Recent CodeSOD

Code Snippet Of the Day (CodeSOD) features interesting and usually incorrect code snippets taken from actual production code in a commercial and/or open source software projects.

Jun 2021

Repository, Man

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C++ templates are, notoriously, a Turing complete language on their own. They're complicated, even when you're trying to do something simple. Related languages avoid that complexity, and favor generics. Generics are templates with all the sharp bits filed down, but still powerful enough to make datastructures that don't need to know the details of the data they're operating on.

This article isn't about generics, though. It's about ORMs, specifically the .NET Entity Framework system. It's common to use the Repository Pattern to abstract out data access a bit. Coupled with the underlying DBSet class, which roughly represents a database table, you can easily create repository objects and related mocks for testing.

Big Number One

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Patsy's company has a product that's "number one" in their particular industry. It generates lots of revenue, but a lot of the code dates back to the far-off year of… 2017. Coding practices were… uh… different, four years ago? Especially in the rapidly maturing language of… Java?

Within Patsy's company, they do refer to their 2017 code as "legacy" code, and it has left quite the legacy. For example, here's how they parse numbers:

Out of You and Umption

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When we write code, we have certain assumptions. Most of these times, these assumptions are fine, and allow us to skip past some hard decisions. But sometimes, these can lead to problems. The infamous example would be the Y2K problem- the assumption that nobody'd be running this program in 40 years seemed reasonable at the time. We might assume that nobody'd type too fast. We might assume our sensor is accurate.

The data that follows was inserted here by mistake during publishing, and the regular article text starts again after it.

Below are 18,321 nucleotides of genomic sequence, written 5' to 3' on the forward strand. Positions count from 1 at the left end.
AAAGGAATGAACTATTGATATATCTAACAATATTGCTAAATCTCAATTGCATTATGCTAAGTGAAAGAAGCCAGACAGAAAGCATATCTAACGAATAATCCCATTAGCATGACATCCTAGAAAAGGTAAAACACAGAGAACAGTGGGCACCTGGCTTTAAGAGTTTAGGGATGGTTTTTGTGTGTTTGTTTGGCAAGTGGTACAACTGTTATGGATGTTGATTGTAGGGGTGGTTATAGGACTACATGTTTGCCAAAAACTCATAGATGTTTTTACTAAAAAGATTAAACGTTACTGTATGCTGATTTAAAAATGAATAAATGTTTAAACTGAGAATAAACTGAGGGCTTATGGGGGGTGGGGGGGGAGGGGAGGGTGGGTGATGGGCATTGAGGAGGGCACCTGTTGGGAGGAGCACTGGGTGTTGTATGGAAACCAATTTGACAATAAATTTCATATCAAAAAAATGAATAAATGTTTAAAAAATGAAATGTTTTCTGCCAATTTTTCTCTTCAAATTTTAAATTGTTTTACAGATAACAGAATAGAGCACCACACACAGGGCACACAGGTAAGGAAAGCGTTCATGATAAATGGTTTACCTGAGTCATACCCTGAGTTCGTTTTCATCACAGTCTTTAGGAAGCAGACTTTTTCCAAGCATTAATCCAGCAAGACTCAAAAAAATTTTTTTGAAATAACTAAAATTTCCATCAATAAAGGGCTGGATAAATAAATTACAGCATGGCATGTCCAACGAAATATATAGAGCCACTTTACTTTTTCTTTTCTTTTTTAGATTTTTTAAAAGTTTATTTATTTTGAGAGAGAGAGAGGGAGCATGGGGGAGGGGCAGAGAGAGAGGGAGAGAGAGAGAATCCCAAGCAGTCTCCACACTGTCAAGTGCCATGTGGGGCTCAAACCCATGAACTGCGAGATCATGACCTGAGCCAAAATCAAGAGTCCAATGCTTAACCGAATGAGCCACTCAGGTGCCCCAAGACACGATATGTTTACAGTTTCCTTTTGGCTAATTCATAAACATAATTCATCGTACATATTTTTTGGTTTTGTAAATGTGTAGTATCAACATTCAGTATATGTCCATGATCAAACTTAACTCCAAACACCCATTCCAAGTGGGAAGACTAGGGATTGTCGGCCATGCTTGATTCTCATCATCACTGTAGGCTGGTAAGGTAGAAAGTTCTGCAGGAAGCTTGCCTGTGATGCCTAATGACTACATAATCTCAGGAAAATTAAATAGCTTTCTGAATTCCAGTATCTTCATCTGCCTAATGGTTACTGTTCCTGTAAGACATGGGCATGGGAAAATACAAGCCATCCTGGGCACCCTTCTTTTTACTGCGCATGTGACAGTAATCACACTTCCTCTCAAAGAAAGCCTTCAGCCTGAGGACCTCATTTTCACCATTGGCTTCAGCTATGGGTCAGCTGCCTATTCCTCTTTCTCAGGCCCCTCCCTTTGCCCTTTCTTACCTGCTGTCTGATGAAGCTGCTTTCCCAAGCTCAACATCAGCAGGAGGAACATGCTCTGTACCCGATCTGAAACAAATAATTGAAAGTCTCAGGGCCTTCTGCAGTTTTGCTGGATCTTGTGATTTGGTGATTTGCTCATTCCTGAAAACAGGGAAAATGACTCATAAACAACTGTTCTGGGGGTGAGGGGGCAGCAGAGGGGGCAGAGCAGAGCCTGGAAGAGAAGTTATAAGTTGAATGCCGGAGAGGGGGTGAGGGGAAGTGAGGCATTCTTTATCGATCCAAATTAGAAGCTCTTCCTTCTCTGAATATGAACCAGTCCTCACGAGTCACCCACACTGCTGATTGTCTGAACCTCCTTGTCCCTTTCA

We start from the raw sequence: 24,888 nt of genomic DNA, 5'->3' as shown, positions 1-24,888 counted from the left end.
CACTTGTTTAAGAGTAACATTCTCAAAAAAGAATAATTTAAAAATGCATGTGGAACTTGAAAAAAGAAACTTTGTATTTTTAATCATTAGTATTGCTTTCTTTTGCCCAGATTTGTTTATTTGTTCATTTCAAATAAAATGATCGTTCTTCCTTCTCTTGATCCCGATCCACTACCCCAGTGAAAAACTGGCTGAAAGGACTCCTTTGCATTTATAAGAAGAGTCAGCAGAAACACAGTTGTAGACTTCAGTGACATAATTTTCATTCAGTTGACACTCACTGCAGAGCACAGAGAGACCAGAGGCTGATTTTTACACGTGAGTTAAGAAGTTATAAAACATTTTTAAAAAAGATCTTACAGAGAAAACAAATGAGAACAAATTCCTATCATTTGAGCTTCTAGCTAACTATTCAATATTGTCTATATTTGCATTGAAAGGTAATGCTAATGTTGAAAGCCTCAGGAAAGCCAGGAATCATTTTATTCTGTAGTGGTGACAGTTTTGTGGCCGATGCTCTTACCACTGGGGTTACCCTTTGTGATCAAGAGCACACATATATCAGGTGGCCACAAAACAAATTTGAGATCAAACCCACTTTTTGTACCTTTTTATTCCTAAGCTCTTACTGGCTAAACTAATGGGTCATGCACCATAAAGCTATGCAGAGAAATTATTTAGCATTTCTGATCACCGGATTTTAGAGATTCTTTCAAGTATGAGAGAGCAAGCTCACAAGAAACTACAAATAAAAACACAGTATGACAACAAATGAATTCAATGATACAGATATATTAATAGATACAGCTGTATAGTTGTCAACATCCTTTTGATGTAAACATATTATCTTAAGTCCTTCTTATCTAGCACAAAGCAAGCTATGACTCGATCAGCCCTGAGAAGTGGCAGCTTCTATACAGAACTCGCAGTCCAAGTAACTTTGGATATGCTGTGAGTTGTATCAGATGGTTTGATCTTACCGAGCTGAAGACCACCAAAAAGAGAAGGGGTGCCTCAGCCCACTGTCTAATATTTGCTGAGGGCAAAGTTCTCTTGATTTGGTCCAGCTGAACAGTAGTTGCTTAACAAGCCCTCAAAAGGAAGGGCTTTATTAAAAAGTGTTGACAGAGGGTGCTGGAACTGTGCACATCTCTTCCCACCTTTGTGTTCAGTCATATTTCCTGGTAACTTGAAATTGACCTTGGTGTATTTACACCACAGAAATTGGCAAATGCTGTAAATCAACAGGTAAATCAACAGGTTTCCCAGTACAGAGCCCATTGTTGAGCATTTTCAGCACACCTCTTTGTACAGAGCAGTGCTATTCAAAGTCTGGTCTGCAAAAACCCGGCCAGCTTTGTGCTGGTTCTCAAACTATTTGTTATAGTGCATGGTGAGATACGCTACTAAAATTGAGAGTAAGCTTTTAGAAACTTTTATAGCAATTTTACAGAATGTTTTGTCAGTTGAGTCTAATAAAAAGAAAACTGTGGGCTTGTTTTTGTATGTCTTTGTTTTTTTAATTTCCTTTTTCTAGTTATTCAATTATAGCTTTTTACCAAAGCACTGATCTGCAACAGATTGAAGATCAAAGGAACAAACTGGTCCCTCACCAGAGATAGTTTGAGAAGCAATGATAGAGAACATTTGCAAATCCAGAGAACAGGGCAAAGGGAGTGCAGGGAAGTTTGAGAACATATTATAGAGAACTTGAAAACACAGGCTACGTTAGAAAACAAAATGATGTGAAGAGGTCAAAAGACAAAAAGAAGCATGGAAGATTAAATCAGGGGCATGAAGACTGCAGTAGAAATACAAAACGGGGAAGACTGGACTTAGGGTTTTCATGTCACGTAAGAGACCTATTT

Darren sends us some code that has a much milder assumption than those:

Classic WTF: The Great Code Spawn

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We're taking a little summer break this week for our regular articles. Since we're re-using articles, let's start with one about developer efficiency. Why write code when you can automate writing code? Original -- Remy

Several years ago, Dan D’s predecessor, Steve, came to the realization that many of us arrived at one point or another: writing data-access code can get boring and repetitive. To ease the tedium, Steve did what many developers in his position do. He wrote some code to generate a lot of code.

Unfortunately, Steve’s coding skills weren’t all too hot. Worse were his code-writing-code writing skills. In the years since The Great Code Spawn (as it has come to be known), the data-access layer has become an unmaintainable disaster – so much so that, rather than add a new database column, developers have “split” single fields into multiple through bit-shifting and string manipulation.

Filter Your Kwargs

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Mark's team needed someone to write a pretty straight-forward report for their Python application. It would take a set of keyword arguments, turn those into a filter, apply the filter, and get the results back.

This was implemented in two methods. First:

World Class Contracting

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The time and effort needed to complete a project and the amount of time available rarely line up well. Wayne M's company found themselves in a position where what they needed to deliver and what they could deliver by the deadline simply didn't match up.

The requirements were well specified, so they bundled up a bunch of requirements for search-related functionality, and handed them off to a self-described "world class" developer working on contract.

A Date With Yourself

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Once upon a time, someone wanted to add a banner to a web page. They also wanted the banner to only appear after a certain date. Jack stumbled across their implementation when trying to understand why the banner would vanish for two weeks at the start of every month.